Editorial: Extinguish vaping

  • September 26, 2019

Unlike a year ago, when it signalled all aboard for marijuana, Ottawa needs to derail the toxic and addictive practice of vaping before it becomes a runaway train.

About the only good thing to say about vaping is that it delivers fewer poisons directly into the lungs than cigarettes. How many fewer? Nobody knows. The science is ongoing but medical experts agree on one point: vaping — inhaling a nicotine-laden, often flavoured, heated aerosol through an electronic device such as an e-cigarette — is profoundly harmful and especially dangerous for teens and young adults.

The president of the Canadian Medical Association has called for immediate steps to regulate the wild west vaping industry to curb “a public health crisis.” Health Canada has warned of lung and neurological risks associated with vaping. The U.S. Surgeon General has called for immediate action to address an epidemic and “to protect the health of our nation’s youngest people.”

Vaping is the known cause of eight deaths this year in the United States and more than 500 confirmed or probable cases of severe lung disease. No vaping-related deaths have been reported in Canada and there are only a handful of confirmed cases of lung disease attributed to e-cigarettes. But given vaping’s growing popularity and a rise in vaping-induced nicotine addiction among young people, it seems inevitable that the U.S. crisis soon will become a Canadian emergency.

E-cigarettes tend to be more addictive than regular cigarettes because vaping products often contain higher levels of nicotine. This is particularly harmful for users under 25, who become addicted faster than adults because of how a still-developing brain processes a jolt of nicotine. Studies also suggest nicotine harms young brains by retarding learning ability and attention span, and altering moods and impulse control.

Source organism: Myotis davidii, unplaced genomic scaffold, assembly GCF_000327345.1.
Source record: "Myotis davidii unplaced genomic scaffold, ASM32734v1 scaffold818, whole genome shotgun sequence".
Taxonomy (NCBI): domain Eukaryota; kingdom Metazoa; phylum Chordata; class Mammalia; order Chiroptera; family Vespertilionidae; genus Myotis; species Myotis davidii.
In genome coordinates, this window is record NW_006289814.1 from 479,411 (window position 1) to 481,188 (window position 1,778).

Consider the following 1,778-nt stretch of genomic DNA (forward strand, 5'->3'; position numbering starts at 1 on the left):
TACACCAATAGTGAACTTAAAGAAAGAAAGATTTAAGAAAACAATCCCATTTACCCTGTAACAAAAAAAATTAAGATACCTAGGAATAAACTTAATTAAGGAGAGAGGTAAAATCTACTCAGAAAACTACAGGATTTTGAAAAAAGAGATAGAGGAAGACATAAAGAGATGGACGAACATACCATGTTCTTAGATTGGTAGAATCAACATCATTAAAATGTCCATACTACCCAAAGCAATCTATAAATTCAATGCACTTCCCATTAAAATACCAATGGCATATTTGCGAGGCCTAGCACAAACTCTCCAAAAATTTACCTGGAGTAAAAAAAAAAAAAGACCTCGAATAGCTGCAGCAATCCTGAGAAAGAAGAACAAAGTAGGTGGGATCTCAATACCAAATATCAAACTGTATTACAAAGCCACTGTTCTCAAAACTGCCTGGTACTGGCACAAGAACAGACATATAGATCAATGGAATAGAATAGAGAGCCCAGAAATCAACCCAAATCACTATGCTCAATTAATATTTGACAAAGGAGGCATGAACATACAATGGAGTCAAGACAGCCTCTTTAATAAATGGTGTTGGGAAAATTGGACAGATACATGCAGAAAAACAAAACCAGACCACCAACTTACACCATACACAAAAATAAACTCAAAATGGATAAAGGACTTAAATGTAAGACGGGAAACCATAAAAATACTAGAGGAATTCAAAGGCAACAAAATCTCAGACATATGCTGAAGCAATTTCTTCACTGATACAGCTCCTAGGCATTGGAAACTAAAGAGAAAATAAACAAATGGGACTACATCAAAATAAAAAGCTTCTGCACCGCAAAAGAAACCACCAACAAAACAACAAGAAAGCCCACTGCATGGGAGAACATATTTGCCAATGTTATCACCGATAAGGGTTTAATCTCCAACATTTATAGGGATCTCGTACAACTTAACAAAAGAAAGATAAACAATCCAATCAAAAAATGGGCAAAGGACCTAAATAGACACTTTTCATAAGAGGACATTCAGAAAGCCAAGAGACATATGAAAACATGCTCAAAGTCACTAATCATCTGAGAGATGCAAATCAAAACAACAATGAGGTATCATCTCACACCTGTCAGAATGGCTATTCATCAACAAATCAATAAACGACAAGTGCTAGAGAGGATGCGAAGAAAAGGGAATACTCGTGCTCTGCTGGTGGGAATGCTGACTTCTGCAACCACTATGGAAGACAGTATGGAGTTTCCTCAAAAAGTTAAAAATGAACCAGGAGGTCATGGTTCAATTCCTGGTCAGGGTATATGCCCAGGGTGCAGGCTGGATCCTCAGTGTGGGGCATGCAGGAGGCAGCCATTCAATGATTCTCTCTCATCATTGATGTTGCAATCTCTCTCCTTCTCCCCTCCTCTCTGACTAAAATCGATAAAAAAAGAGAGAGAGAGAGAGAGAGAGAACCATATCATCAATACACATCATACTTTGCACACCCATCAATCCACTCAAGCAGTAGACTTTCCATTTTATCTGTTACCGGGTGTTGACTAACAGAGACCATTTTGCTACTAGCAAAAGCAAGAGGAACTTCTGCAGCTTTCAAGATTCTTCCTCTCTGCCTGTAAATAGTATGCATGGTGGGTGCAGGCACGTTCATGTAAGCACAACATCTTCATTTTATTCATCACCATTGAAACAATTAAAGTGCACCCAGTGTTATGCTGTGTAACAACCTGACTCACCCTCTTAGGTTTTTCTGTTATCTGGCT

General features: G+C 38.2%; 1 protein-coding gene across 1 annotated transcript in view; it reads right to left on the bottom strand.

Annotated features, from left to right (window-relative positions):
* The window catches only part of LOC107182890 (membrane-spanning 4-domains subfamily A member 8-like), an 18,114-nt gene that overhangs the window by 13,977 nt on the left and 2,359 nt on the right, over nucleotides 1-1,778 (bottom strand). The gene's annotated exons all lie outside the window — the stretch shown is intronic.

Compounding the menace, the vaping industry markets fruit-flavoured products that, for many teens, make inhaling these vaporized toxins seem as benign as sipping a Slurpee. 

As we wrote when cannabis was legalized a year ago, society is made worse, not better, when dangerous substances become fashionable and commonplace. Unlike  government policy that has made cannabis easy to obtain — despite undisputed evidence of its health risks, particularly for young people — lawmakers should act urgently now to beef up existing regulations to cripple the vaping industry before it hits full stride.

 Based on the American experience, vaping seems destined to become more common than regular cigarette use among Canadian high school and university students. If it hasn’t happened already, teens will soon outnumber adult vaping addicts. And if nicotine addiction isn’t bad enough, concentrated cannabis oil for vaping devices is coming soon to Canada.

It all adds up to a pending health crisis that primarily targets teens and young adults. The government sidestepped the dangers to youth when it legalized marijuana. It needs to do a better job with vaping.

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